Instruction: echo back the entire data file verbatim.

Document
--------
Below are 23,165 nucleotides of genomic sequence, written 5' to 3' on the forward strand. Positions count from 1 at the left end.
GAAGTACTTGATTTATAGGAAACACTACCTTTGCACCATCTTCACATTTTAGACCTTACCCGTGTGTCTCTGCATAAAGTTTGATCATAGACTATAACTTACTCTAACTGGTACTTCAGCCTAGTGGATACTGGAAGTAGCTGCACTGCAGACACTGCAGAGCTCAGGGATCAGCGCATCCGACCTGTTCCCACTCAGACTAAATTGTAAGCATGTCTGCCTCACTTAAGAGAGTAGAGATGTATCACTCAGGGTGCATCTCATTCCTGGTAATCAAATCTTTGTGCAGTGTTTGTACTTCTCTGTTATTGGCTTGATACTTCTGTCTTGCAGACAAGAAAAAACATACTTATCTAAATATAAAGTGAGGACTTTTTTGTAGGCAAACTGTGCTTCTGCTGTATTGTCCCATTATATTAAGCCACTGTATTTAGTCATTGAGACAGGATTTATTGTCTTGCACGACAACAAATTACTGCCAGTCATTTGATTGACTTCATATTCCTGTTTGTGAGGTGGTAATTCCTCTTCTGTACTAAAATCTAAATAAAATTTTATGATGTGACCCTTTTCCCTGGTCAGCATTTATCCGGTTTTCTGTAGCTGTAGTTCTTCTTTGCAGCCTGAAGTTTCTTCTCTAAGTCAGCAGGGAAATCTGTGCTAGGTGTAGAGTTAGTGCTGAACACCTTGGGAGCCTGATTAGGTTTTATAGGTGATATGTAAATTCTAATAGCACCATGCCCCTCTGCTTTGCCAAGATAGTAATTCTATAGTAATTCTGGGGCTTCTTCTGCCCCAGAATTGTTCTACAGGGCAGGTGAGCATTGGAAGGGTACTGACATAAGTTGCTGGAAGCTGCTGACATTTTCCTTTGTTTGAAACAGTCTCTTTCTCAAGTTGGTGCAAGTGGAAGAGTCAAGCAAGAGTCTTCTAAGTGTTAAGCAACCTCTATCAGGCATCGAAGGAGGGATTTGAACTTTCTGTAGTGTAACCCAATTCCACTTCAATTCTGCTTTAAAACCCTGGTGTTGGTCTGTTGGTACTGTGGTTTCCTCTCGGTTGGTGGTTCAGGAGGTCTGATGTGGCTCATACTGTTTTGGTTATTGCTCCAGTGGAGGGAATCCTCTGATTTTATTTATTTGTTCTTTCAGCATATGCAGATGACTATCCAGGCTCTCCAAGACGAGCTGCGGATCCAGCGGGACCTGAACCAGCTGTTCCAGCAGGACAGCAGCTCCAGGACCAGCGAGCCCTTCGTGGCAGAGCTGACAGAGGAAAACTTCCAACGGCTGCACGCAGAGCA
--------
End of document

Below are 23,165 nucleotides of genomic sequence, written 5' to 3' on the forward strand. Positions count from 1 at the left end.
GAAGTACTTGATTTATAGGAAACACTACCTTTGCACCATCTTCACATTTTAGACCTTACCCGTGTGTCTCTGCATAAAGTTTGATCATAGACTATAACTTACTCTAACTGGTACTTCAGCCTAGTGGATACTGGAAGTAGCTGCACTGCAGACACTGCAGAGCTCAGGGATCAGCGCATCCGACCTGTTCCCACTCAGACTAAATTGTAAGCATGTCTGCCTCACTTAAGAGAGTAGAGATGTATCACTCAGGGTGCATCTCATTCCTGGTAATCAAATCTTTGTGCAGTGTTTGTACTTCTCTGTTATTGGCTTGATACTTCTGTCTTGCAGACAAGAAAAAACATACTTATCTAAATATAAAGTGAGGACTTTTTTGTAGGCAAACTGTGCTTCTGCTGTATTGTCCCATTATATTAAGCCACTGTATTTAGTCATTGAGACAGGATTTATTGTCTTGCACGACAACAAATTACTGCCAGTCATTTGATTGACTTCATATTCCTGTTTGTGAGGTGGTAATTCCTCTTCTGTACTAAAATCTAAATAAAATTTTATGATGTGACCCTTTTCCCTGGTCAGCATTTATCCGGTTTTCTGTAGCTGTAGTTCTTCTTTGCAGCCTGAAGTTTCTTCTCTAAGTCAGCAGGGAAATCTGTGCTAGGTGTAGAGTTAGTGCTGAACACCTTGGGAGCCTGATTAGGTTTTATAGGTGATATGTAAATTCTAATAGCACCATGCCCCTCTGCTTTGCCAAGATAGTAATTCTATAGTAATTCTGGGGCTTCTTCTGCCCCAGAATTGTTCTACAGGGCAGGTGAGCATTGGAAGGGTACTGACATAAGTTGCTGGAAGCTGCTGACATTTTCCTTTGTTTGAAACAGTCTCTTTCTCAAGTTGGTGCAAGTGGAAGAGTCAAGCAAGAGTCTTCTAAGTGTTAAGCAACCTCTATCAGGCATCGAAGGAGGGATTTGAACTTTCTGTAGTGTAACCCAATTCCACTTCAATTCTGCTTTAAAACCCTGGTGTTGGTCTGTTGGTACTGTGGTTTCCTCTCGGTTGGTGGTTCAGGAGGTCTGATGTGGCTCATACTGTTTTGGTTATTGCTCCAGTGGAGGGAATCCTCTGATTTTATTTATTTGTTCTTTCAGCATATGCAGATGACTATCCAGGCTCTCCAAGACGAGCTGCGGATCCAGCGGGACCTGAACCAGCTGTTCCAGCAGGACAGCAGCTCCAGGACCAGCGAGCCCTTCGTGGCAGAGCTGACAGAGGAAAACTTCCAACGGCTGCACGCAGAGCA